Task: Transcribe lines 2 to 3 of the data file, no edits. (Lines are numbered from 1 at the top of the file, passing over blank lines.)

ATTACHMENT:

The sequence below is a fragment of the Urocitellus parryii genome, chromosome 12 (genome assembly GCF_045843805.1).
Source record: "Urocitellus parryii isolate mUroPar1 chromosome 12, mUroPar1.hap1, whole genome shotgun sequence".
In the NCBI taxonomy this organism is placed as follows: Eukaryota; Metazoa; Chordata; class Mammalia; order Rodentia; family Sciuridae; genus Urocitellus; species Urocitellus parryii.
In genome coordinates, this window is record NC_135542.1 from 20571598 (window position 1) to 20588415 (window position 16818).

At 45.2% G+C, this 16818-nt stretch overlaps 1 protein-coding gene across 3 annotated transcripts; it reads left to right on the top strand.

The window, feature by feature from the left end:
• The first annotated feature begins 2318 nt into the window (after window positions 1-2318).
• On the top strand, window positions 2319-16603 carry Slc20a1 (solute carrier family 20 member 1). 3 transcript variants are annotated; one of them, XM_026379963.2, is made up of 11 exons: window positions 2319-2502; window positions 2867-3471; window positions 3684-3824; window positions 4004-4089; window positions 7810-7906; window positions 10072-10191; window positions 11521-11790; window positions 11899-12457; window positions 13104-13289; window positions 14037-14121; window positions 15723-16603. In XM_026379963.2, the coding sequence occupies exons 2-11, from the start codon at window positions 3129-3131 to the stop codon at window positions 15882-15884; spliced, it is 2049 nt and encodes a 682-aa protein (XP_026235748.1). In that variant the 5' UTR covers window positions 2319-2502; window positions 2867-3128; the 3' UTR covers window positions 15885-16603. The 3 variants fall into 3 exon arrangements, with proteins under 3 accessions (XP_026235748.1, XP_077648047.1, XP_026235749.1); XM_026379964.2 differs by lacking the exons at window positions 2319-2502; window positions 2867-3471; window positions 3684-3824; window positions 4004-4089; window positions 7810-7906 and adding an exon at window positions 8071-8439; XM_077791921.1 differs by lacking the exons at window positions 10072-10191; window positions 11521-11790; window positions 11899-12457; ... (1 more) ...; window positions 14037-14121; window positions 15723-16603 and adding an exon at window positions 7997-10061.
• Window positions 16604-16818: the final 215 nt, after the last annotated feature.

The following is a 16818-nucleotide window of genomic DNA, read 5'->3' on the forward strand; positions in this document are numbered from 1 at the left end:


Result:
Source record: "Urocitellus parryii isolate mUroPar1 chromosome 12, mUroPar1.hap1, whole genome shotgun sequence".
In the NCBI taxonomy this organism is placed as follows: Eukaryota; Metazoa; Chordata; class Mammalia; order Rodentia; family Sciuridae; genus Urocitellus; species Urocitellus parryii.